Underreporting of concussions by athletes occurs at an estimated rate of 50%–75% of all injury incidence (McCrea, Hammeke, Olsen, Leo, & Guskiewicz, 2004; Register-Mihalik et al., 2013) and continues to be a concern for clinicians and athletic training staff (Kaut, DePompei, Kerr, & Congeni, 2003; McCrea et al., 2004; McCrory et al., 2013; Williamson & Goodman, 2006). Concussions may occur subtly during play, increasing difficulty for even trained observers to identify a potentially injured athlete and thus rely heavily on an athlete's self-report of symptoms. Subjective symptom reporting by injured athletes to coaches and trainers is a necessary component for injury identification and subsequent removal of the athlete from play (McCrory et al., 2013). Greater compliance in reporting of symptoms by players is necessary for limiting further neurological trauma. Furthermore, the need for improved injury reporting may be highest in young athletes, as these individuals may be more susceptible to injury (Buzzini & Guskiewicz, 2006; Patel & Greydanus, 2002; Patel, Shivdasani, & Baker, 2005) and may be at higher risk for a second concussion (Broshek et al., 2005; Dick, 2009; Marar, McIlvain, Fields, & Comstock, 2012). An estimated 44 million children play at least one form of an organized recreational sport in the United States (Moreno, 2011), with up to 3.8 million sports-related pediatric concussions reported annually (Moreno, 2012). Despite growing numbers of recreationally active youth, evaluating adolescent sports has received relatively little emphasis.
Adding to the need for research in younger populations is the possibility of sex differences in concussion rates and recovery between male and female athletes. Evidence suggests that females may sustain concussions at higher rates than their male counterparts in the same sport (Dick, 2009; Marar et al., 2012) and may possess a higher risk for recurrent concussions (Marar et al., 2012). Young female athletes are at a greater risk for a longer recovery period following injury and tend to require additional treatment outside the standard of care (Kostyun & Hafeez, 2015). Available research reports offer limited evidence addressing the reporting rates of female athletes sustaining concussive injuries and symptoms, with even fewer studies focused on younger populations. Register-Mihalik et al. (2013) investigated the influence of concussion knowledge and attitude toward reporting rates of both male and female high school athletes. The study found that most concussions sustained by athletes were not reported and that both concussion knowledge and attitudes play a crucial role in the reporting behaviors of athletes. These results did not differentiate between male or female survey responses, negating an ability to determine female reporting propensity. Only 3 female sports (cheerleading, soccer, lacrosse) were included in the study, limiting generalizability to other high school sports often played by female student athletes.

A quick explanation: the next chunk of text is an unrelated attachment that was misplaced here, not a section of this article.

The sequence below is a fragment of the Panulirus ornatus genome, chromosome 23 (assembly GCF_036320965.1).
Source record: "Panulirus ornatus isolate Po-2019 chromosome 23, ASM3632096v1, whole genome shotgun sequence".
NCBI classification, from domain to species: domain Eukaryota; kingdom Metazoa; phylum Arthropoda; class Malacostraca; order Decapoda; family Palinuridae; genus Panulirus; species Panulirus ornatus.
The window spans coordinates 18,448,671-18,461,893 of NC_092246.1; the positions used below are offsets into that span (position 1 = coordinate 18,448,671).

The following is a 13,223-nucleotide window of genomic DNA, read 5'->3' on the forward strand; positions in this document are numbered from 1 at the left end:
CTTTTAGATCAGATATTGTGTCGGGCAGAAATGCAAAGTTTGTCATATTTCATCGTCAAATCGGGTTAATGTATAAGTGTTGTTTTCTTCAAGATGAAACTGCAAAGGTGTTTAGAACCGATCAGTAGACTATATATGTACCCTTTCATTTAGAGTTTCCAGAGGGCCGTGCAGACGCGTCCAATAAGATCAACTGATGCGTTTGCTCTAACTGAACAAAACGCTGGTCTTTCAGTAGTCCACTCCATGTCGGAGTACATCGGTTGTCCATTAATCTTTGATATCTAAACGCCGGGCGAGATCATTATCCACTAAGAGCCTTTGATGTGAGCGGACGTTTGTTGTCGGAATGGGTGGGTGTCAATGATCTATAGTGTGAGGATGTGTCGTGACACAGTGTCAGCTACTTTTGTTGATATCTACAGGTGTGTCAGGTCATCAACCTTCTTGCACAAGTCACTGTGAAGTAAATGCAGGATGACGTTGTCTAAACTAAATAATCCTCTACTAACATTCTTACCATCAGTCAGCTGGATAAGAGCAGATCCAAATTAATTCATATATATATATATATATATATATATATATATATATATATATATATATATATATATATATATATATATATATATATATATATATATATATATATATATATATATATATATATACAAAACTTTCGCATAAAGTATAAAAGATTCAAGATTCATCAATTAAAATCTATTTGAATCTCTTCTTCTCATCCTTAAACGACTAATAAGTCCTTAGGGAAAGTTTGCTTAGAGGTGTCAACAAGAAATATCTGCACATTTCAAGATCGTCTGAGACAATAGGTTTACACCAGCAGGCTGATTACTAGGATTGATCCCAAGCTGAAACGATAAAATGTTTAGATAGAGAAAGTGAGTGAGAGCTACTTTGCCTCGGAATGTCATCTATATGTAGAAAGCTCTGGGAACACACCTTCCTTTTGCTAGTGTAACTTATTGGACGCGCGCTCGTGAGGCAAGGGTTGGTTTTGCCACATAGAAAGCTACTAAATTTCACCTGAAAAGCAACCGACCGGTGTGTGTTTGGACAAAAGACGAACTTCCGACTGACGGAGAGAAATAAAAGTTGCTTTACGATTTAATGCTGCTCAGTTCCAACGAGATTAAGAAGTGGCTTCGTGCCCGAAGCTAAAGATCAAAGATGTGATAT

Despite concerns related to underreporting of concussions in young athletes, little evidence currently exists examining the intersection of reporting behaviors and the characteristics of female athletes who choose to participate in high school sports. Understanding behaviors that influence injury reporting is critical for increasing the rates of athletes reporting their injuries to training staff and may provide the foundation for more effective educational approaches. The primary aim of this study was to explore the prevalence of underreporting concussions and concussion-like symptoms among different sports played by female high school athletes and potential factors influencing their reporting behavior.